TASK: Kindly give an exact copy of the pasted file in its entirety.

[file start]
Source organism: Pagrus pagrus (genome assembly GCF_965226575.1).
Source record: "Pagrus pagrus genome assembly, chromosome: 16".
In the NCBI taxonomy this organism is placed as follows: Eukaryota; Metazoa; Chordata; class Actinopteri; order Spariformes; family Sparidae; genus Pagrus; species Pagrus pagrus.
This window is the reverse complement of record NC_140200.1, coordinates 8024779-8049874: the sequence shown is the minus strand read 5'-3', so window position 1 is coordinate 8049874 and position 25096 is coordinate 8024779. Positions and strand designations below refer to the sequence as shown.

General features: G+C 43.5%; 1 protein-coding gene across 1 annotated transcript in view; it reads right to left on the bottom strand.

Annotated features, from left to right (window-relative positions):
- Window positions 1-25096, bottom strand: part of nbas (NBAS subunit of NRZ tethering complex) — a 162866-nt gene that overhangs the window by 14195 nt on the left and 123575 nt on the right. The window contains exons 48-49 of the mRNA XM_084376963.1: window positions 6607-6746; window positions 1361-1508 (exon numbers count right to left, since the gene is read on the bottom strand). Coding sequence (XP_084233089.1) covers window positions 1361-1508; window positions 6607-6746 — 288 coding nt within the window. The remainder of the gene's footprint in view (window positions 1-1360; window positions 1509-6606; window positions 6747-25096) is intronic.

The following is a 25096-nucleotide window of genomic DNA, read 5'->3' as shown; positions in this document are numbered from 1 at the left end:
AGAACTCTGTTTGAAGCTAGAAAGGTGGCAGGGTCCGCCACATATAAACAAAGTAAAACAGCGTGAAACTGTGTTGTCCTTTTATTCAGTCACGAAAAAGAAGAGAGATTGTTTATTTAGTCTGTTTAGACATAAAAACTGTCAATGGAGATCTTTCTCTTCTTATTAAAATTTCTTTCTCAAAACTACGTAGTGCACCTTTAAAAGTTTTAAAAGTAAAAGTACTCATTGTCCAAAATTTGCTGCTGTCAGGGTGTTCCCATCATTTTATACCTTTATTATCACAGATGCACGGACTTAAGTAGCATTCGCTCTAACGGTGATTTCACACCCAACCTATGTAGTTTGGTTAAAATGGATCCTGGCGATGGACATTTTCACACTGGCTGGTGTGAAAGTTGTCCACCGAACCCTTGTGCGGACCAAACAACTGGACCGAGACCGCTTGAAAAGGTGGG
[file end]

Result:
Source organism: Pagrus pagrus (genome assembly GCF_965226575.1).
Source record: "Pagrus pagrus genome assembly, chromosome: 16".
In the NCBI taxonomy this organism is placed as follows: Eukaryota; Metazoa; Chordata; class Actinopteri; order Spariformes; family Sparidae; genus Pagrus; species Pagrus pagrus.
This window is the reverse complement of record NC_140200.1, coordinates 8024779-8049874: the sequence shown is the minus strand read 5'-3', so window position 1 is coordinate 8049874 and position 25096 is coordinate 8024779. Positions and strand designations below refer to the sequence as shown.

General features: G+C 43.5%; 1 protein-coding gene across 1 annotated transcript in view; it reads right to left on the bottom strand.

Annotated features, from left to right (window-relative positions):
- Window positions 1-25096, bottom strand: part of nbas (NBAS subunit of NRZ tethering complex) — a 162866-nt gene that overhangs the window by 14195 nt on the left and 123575 nt on the right. The window contains exons 48-49 of the mRNA XM_084376963.1: window positions 6607-6746; window positions 1361-1508 (exon numbers count right to left, since the gene is read on the bottom strand). Coding sequence (XP_084233089.1) covers window positions 1361-1508; window positions 6607-6746 — 288 coding nt within the window. The remainder of the gene's footprint in view (window positions 1-1360; window positions 1509-6606; window positions 6747-25096) is intronic.

The following is a 25096-nucleotide window of genomic DNA, read 5'->3' as shown; positions in this document are numbered from 1 at the left end:
AGAACTCTGTTTGAAGCTAGAAAGGTGGCAGGGTCCGCCACATATAAACAAAGTAAAACAGCGTGAAACTGTGTTGTCCTTTTATTCAGTCACGAAAAAGAAGAGAGATTGTTTATTTAGTCTGTTTAGACATAAAAACTGTCAATGGAGATCTTTCTCTTCTTATTAAAATTTCTTTCTCAAAACTACGTAGTGCACCTTTAAAAGTTTTAAAAGTAAAAGTACTCATTGTCCAAAATTTGCTGCTGTCAGGGTGTTCCCATCATTTTATACCTTTATTATCACAGATGCACGGACTTAAGTAGCATTCGCTCTAACGGTGATTTCACACCCAACCTATGTAGTTTGGTTAAAATGGATCCTGGCGATGGACATTTTCACACTGGCTGGTGTGAAAGTTGTCCACCGAACCCTTGTGCGGACCAAACAACTGGACCGAGACCGCTTGAAAAGGTGGG